There is, however, one setting in which the two sides stand on level ground. When the prisoner deal was announced this week, there were jarringly rare images of both Israelis and Gaza strip Palestinians joyously celebrating the same news story. There it was, in that moment: an equality borne of shared humanity.

Palestinians to Obama: “We Have Listened and You Have Failed”

I was prepared to write extensively about Obama’s shameful speech at the UN General Assembly yesterday, but this post by Palestinian analyst/activist Abir Kopty (above) says everything I wanted to say and more.

I’ll just add that I genuinely believe that after last night, the US has utterly abdicated any meaningful role as a peace arbiter between Israel and Palestine. Where this political leadership will come from remains to be seen.

And meanwhile, the oppression continues…

We listened to you when you talked about Israel’s citizens who have been killed by rockets fired at their houses, and that other children are taught to hate Israeli children. Do you not think that Israeli children hear what is said by rabbis who preach hate about Arabs? And we listened about Jewish suffering. No doubt Jewish people have suffered Mr. Obama, but let us put things in order: Jewish people are not the victims here. The Israeli state is not the victim; it is the occupier and the oppressor which continues to deny Palestinians living in their homeland and in exile ‘their universal right to live in freedom and dignity’.

When you fail to mention Palestinian suffer under occupation, when you fail to consider Palestinian children as equal human beings who deserve a better future, who are also entitled to human rights, you might win elections, but you lose your integrity, and you make it clear to everyone why the ‘so called peace process’ should be out of your hands…

We listened to you when you talked about the Arab Spring with such a passion. We listened with much suspicion, as America was very happy with the leaders of those countries who ruled for decades, and did not care then for Egyptian, Tunisian, Libyan, Syrian, Yemeni and Bahraini aspirations for freedom and dignity. And we know that you won’t leave those nations alone.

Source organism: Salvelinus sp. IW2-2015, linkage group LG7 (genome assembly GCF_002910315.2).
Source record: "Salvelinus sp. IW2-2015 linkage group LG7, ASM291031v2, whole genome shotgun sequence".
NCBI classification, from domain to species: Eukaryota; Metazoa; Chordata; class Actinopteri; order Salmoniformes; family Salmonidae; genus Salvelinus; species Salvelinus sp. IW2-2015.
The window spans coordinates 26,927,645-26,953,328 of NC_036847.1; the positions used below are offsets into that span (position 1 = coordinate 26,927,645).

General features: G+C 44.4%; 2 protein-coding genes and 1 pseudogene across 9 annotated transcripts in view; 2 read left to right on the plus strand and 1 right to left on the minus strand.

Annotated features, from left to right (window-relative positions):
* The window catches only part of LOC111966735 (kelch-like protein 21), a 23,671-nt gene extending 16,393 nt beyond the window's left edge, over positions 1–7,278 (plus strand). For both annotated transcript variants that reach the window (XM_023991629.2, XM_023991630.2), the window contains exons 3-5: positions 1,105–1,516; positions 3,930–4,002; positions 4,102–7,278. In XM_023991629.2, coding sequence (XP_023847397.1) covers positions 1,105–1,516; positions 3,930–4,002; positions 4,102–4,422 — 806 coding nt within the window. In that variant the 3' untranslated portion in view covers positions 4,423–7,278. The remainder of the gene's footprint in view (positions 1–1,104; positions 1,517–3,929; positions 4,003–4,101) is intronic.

We listened to you and we did not understand why Palestinian freedom and dignity can wait? The only thing your speech made clear is that you do not dare to speak honestly.

I strongly encourage you to read her full post – please click here.

Understanding the Palestinian UN Initiative: A Conference Call with Josh Ruebner

How can we understand the PA’s initiative to declare statehood at the UN? How should US and the international community respond?  Will it advance the prospects for justice and peace in Israel/Palestine?

To explore these timely issues, Ta’anit Tzedek – Jewish Fast for Gaza is sponsoring a phone conference with Josh Ruebner, National Advocacy Director of the US Campaign to End the Israeli Occupation on Thursday, September 22 at 12 pm (EST)

Ruebner is a former Analyst in Middle East Affairs at Congressional Research Service, a federal government agency providing Members of Congress with policy analysis. His analysis and commentary on US policy toward the Middle East appear frequently in media such as NBC, ABC Nightline, CSPAN, Al Jazeera, USA Today, Los Angeles Times, Huffington Post, Middle East Report, and more.